I do love a good figurehead, and these were brilliant, with lovely eye-popping paint, and nipples galore! Quite a few of them were based off royalty or Roman/Greek gods, although there were a few Victorian (meaning, slightly racist) depictions of various foreigners. On the whole, however, I loved this display, and it was probably one of the highlights of the Dockyard.
I know I’m already running on, but I still want to mention the HMS Warrior, which is seemingly there in large part to show the advances in technology in the century between the building of the Victory and the Warrior, though it is an interesting ship in its own right. When it was built, in 1860, it was the “largest, fastest, and most powerful warship in the world” (according to the pamphlet we were given), but it was never actually used in battle (I know I’m meant to refer to ships as “she,” but having no naval background myself, it just feels kind of awkward doing so).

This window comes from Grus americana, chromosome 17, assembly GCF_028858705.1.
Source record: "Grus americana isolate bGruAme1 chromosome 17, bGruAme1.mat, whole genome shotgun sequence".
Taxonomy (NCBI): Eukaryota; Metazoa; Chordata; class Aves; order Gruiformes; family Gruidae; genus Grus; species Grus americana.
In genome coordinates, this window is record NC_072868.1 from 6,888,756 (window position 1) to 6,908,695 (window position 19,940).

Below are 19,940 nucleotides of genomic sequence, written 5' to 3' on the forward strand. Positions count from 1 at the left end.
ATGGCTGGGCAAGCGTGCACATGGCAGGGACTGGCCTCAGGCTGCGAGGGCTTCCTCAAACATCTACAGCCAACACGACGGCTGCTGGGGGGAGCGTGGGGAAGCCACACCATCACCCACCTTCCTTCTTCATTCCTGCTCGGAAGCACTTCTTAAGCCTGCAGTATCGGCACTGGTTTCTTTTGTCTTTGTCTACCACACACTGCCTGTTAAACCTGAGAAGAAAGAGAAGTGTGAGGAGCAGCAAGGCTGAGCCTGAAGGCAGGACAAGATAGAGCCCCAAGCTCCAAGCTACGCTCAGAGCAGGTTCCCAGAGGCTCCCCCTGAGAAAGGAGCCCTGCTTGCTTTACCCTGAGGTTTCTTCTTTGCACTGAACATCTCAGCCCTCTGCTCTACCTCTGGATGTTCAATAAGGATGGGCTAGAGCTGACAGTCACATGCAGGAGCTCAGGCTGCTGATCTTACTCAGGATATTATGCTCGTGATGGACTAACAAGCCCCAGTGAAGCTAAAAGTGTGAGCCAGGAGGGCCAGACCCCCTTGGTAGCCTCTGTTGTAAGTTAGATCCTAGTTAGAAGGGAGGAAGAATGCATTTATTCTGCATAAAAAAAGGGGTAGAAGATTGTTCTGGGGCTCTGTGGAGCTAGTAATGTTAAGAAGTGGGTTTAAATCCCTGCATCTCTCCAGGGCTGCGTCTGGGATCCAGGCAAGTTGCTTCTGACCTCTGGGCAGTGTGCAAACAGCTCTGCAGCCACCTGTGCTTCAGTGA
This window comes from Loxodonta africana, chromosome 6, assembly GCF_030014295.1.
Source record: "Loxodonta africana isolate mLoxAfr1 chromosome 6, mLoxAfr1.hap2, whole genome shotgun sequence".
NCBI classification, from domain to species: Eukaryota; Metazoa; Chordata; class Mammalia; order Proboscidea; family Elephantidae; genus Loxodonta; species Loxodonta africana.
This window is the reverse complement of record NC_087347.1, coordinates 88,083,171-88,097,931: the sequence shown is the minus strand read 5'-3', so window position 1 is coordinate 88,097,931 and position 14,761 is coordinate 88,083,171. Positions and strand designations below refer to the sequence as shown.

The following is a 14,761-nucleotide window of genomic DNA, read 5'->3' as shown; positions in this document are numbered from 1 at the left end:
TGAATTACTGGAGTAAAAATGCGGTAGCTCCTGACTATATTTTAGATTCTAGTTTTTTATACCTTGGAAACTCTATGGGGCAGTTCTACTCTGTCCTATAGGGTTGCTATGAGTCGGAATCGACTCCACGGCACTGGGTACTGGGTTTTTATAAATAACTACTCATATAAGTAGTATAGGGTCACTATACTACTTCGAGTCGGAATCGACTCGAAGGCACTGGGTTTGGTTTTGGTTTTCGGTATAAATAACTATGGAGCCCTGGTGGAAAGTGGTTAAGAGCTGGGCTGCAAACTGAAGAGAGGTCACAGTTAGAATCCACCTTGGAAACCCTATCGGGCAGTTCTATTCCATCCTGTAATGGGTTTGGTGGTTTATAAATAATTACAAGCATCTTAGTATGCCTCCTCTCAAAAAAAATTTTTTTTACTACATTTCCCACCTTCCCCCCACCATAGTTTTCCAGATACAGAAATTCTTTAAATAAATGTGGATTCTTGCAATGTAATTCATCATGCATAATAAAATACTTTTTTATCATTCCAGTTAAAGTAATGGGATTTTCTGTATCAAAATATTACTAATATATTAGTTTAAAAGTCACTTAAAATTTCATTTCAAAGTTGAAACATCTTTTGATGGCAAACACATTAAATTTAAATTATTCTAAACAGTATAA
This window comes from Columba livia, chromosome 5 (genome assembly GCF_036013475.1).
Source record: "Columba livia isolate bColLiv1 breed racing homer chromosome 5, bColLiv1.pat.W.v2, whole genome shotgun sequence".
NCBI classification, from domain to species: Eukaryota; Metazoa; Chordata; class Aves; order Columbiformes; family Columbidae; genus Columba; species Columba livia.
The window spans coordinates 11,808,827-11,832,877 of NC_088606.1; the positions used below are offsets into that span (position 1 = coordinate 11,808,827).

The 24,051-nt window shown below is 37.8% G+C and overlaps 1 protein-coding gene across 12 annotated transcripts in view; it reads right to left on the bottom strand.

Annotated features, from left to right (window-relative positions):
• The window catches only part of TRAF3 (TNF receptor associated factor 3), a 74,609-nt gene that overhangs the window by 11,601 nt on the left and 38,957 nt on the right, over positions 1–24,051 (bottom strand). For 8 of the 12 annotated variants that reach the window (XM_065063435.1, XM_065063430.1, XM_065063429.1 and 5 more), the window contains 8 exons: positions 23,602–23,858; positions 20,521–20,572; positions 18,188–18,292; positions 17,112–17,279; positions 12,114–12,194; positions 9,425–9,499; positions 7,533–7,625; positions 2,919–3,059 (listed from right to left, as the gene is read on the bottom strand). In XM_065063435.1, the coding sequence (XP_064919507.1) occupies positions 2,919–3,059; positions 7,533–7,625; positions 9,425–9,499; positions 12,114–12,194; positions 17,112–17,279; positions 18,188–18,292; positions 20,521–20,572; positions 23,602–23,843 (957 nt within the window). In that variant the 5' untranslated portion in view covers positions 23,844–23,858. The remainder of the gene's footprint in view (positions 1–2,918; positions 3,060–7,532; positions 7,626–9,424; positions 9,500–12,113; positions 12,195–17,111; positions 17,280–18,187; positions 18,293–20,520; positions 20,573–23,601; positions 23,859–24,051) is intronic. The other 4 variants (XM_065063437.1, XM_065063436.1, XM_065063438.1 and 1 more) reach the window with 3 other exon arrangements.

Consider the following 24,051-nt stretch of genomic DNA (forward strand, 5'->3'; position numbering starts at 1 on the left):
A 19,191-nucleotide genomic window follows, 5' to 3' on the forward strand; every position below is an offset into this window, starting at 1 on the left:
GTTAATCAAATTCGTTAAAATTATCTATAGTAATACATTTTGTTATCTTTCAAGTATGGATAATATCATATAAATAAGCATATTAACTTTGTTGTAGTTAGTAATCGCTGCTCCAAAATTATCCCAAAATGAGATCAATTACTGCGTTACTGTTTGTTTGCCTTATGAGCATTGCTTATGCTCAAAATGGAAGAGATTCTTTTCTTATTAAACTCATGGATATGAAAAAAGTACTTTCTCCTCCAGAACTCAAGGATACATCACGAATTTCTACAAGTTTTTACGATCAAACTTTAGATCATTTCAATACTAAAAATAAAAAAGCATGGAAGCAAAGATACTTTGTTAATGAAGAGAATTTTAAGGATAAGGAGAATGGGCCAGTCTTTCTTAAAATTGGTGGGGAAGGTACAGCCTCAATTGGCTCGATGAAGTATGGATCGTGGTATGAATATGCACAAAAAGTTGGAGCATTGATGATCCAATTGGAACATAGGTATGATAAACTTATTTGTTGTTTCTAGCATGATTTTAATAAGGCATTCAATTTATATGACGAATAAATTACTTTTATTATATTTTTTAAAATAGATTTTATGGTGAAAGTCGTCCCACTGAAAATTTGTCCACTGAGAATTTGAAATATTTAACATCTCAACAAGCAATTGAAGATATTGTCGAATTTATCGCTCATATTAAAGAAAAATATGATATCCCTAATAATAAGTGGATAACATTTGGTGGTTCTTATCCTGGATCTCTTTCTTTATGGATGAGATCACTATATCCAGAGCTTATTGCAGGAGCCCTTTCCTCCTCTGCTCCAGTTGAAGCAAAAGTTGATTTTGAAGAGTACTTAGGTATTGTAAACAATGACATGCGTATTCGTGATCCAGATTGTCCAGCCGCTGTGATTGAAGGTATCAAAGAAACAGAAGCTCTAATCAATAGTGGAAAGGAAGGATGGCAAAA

The Warrior is viewable by self-guided tour, so we saved it til last, figuring we could always rush through if we ran out of time, though it turned out we were easily able to see everything in 45 minutes. There were steps all over the place, so our route was a little confused, but I’m confident we saw everything in the end.
Like the Victory, the Warrior also had very swanky Captain’s Quarters, though they lacked a little of the Victory‘s charm. There wasn’t much information posted inside the ship, so I was fairly reliant on the free pamphlet, which quite frankly wasn’t detailed enough for my liking (I guess I could have paid extra for the official Historic Dockyard guidebook, but that would be completely out of character for me).
By studying the map, we did manage to work out the locations of the jail cells, for seamen guilty of serious crimes, and some pens for the sheep and other livestock that were kept for meat. Like any ship, things got grimmer the further you travelled down into its aptly-named bowels, and the engine rooms were the grimmest yet.
The mood lighting did help me appreciate how hellish things must have been, and it was a comfortable temperature (instead of 120 F +) and not full of sweaty men when I was down there, so I can only imagine how bad things were when the ship was at sea. No wonder they were paid more than normal sailors, though whatever it was, it wasn’t enough.